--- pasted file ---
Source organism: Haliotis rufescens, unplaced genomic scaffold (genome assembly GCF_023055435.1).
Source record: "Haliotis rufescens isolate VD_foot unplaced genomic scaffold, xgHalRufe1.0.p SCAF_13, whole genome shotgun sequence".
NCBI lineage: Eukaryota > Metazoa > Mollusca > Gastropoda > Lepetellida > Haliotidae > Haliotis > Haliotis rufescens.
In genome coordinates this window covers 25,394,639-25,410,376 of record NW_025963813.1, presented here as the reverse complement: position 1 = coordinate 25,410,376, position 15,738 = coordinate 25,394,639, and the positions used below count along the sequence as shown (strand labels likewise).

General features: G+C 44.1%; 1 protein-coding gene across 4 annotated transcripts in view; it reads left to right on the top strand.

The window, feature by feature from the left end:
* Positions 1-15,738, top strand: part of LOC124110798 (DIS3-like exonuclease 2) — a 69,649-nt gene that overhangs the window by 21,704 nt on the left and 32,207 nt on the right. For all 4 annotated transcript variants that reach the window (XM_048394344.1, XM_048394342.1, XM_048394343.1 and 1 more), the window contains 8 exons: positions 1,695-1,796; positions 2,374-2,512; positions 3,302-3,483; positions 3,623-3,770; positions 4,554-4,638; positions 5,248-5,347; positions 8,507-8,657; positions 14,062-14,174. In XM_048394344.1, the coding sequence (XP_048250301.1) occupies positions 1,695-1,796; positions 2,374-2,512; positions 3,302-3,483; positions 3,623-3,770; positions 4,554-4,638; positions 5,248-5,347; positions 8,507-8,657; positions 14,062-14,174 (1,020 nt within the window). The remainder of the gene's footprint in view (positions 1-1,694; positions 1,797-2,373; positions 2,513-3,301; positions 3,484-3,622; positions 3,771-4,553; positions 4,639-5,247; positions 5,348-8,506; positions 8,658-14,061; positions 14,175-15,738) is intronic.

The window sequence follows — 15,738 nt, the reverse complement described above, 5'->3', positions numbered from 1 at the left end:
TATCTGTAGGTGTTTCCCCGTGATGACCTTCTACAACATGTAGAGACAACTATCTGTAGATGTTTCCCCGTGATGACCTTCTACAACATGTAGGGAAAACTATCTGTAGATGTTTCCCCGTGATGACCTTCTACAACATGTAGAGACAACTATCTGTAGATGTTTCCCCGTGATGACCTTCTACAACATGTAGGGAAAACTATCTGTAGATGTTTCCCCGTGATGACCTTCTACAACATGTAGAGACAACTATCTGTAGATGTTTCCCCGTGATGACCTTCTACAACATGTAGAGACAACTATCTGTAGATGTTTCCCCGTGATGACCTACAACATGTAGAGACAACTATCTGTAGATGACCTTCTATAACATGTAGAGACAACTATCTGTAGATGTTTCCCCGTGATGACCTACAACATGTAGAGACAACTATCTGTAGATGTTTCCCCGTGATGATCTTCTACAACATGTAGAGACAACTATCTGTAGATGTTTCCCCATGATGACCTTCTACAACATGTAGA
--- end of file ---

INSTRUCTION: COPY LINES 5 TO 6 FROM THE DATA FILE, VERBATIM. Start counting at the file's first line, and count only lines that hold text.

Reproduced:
General features: G+C 44.1%; 1 protein-coding gene across 4 annotated transcripts in view; it reads left to right on the top strand.

The window, feature by feature from the left end: